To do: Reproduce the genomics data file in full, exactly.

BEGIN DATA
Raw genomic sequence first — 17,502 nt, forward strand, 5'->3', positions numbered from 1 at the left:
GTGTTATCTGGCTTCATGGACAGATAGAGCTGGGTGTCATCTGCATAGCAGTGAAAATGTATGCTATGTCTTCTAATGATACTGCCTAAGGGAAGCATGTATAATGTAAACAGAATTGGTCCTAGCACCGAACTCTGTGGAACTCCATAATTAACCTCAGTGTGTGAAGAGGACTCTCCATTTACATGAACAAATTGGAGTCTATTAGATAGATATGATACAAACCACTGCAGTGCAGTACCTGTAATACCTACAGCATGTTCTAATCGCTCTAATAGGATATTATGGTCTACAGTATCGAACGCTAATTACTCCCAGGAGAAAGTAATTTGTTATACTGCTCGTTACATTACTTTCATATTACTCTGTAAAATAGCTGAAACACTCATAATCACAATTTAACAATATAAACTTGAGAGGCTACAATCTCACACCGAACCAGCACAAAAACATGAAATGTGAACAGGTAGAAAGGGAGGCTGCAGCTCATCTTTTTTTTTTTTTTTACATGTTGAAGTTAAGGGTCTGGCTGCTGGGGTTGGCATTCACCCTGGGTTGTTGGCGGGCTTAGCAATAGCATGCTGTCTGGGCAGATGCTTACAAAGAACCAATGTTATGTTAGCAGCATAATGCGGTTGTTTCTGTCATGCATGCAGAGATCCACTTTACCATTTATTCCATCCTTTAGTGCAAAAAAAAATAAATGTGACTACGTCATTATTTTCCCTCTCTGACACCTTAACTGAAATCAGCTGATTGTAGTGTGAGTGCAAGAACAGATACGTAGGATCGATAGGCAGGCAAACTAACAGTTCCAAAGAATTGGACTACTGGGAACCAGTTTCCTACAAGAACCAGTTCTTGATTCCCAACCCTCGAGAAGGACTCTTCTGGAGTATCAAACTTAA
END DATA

Raw genomic sequence first — 17,502 nt, forward strand, 5'->3', positions numbered from 1 at the left:
GTGTTATCTGGCTTCATGGACAGATAGAGCTGGGTGTCATCTGCATAGCAGTGAAAATGTATGCTATGTCTTCTAATGATACTGCCTAAGGGAAGCATGTATAATGTAAACAGAATTGGTCCTAGCACCGAACTCTGTGGAACTCCATAATTAACCTCAGTGTGTGAAGAGGACTCTCCATTTACATGAACAAATTGGAGTCTATTAGATAGATATGATACAAACCACTGCAGTGCAGTACCTGTAATACCTACAGCATGTTCTAATCGCTCTAATAGGATATTATGGTCTACAGTATCGAACGCTAATTACTCCCAGGAGAAAGTAATTTGTTATACTGCTCGTTACATTACTTTCATATTACTCTGTAAAATAGCTGAAACACTCATAATCACAATTTAACAATATAAACTTGAGAGGCTACAATCTCACACCGAACCAGCACAAAAACATGAAATGTGAACAGGTAGAAAGGGAGGCTGCAGCTCATCTTTTTTTTTTTTTTTACATGTTGAAGTTAAGGGTCTGGCTGCTGGGGTTGGCATTCACCCTGGGTTGTTGGCGGGCTTAGCAATAGCATGCTGTCTGGGCAGATGCTTACAAAGAACCAATGTTATGTTAGCAGCATAATGCGGTTGTTTCTGTCATGCATGCAGAGATCCACTTTACCATTTATTCCATCCTTTAGTGCAAAAAAAAATAAATGTGACTACGTCATTATTTTCCCTCTCTGACACCTTAACTGAAATCAGCTGATTGTAGTGTGAGTGCAAGAACAGATACGTAGGATCGATAGGCAGGCAAACTAACAGTTCCAAAGAATTGGACTACTGGGAACCAGTTTCCTACAAGAACCAGTTCTTGATTCCCAACCCTCGAGAAGGACTCTTCTGGAGTATCAAACTTAA